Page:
Why I listen to classical music. Is classical music hard to digest?

Day by day I am faced with a stereotype: “Classical music is too sad!” or “classical music is boring.” First, I should mention that I’m familiar with classical music since infancy, so I’ll have a subjective point of view. Playing piano inevitably gave me a certain sensitivity to classical music.

I believe that most of the people need to meet the right people to make them fall in love with classical music: a friend, a family member, an artist or, in my case, a teacher. Soare Dan was a piano teacher and he was my first contact with music. The next day I was his student. It was a wonderful collaboration. Since the second year, I started to participate in local competitions, national and international.

The relationship that I had with this teacher was special. Scold me and loved me as his child, and for me, he was already a second father. I was “tuft “, as he used to call me, and he was my mentor. I always wanted to know that I’m irreplaceable and that’s exactly how he made me feel. I was his student to whom he always drove the attention of peers, teachers, judges and the public.

I remember that once, in one of the competitions, I had so many emotions that my legs were trembling. Then Mr. Dan looked at me, as far as expressing concern and told me that it is my choice whether or not I want to go up on that stage. But if you do not go up, then what have you worked for? I went and won first place.  Do not think that I was studying a lot. This is also one of my regrets. What if I would have tried harder? Unfortunately, my professor in five years couldn’t stand anymore the outdated system in my hometown and moved to Bucharest. Often it was raised the issue to go after him, but I didn’t.  At 15 I made the final decision: to transfer to a theoretical high school. But I cannot say that I regret the decision entirely. Why? Sometimes people need to feel the absence to feel love again.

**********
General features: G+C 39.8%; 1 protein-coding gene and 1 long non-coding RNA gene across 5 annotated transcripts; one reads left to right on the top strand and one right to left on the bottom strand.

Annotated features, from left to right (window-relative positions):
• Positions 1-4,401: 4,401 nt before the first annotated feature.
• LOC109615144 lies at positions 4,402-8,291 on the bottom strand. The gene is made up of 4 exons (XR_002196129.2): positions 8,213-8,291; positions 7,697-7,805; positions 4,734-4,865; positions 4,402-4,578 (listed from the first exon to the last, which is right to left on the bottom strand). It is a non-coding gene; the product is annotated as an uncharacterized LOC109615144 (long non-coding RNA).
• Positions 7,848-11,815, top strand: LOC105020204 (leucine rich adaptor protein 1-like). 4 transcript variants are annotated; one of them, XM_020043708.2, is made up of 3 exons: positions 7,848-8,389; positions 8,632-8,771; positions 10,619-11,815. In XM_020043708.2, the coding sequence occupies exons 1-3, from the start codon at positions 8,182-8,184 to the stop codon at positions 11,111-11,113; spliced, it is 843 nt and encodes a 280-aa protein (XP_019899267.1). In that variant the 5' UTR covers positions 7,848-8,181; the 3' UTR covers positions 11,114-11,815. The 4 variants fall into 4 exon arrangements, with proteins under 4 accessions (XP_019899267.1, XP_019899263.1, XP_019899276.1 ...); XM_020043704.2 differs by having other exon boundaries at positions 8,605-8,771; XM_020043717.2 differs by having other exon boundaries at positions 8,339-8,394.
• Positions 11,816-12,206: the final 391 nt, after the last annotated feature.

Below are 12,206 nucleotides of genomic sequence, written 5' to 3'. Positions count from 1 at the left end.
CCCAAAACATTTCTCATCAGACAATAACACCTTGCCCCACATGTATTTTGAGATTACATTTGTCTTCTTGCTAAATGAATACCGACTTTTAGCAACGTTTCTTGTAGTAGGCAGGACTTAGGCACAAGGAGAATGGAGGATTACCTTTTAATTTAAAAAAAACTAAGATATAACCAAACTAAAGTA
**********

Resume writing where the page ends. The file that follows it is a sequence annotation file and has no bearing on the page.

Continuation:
After changing schools I matured musically and I started to see things I did not see before.  If I miss something in studying classical music, I miss the stage. I miss the tremor before, the napkins with which I was wiping my hands dampened by the excitement, I miss the feeling of relief at the end of an interpretation, but mostly, I miss the public smiles and applause.

 

 I do not blame anyone who does not listen to classical music, simply because if I hadn’t fallen in love with it on that summer day, I probably wouldn’t have appreciated it the same.

Some say that classical music saddens or bore them. To me, it gives a happiness that’s very hard to describe. It gives me tears, gives me strength, and gives me nostalgia or even envy of performers. 

When I go to a concert of the Philharmonic, I’m feeling really excited while imagining me with them, getting ready to climb on stage.  But mostly, it awakens in me the desire to sing myself or at least to imagine that I produce those sounds. At a symphony concert, I like to differentiate each instrument, to identify individual themes and try to understand the feelings of the one who’s giving life to the instrument.

Classical music gives me a sense of belonging to a world high in aspirations, to a world beyond what is visible to the eye.  

 

 

Lately, however, I’m listening to piano music a lot, especially Yiruma. He has a special style of composing and he transmits something like innocence and happiness. At the first hearing, some consider it to be sad, but in reality, all of his songs express happiness and they remind you of the first love or childhood, or the irreversibility of time. I listen to him because it gives me the strength to push through life and faith that I deserve more.

Classical music is a first class genre, which surpasses all others. Indeed, it’s hard to understand it if you listen with your mind, it must be listened by heart. 

Do you listen to classical music? What’s your opinion about it?

Facebook Comments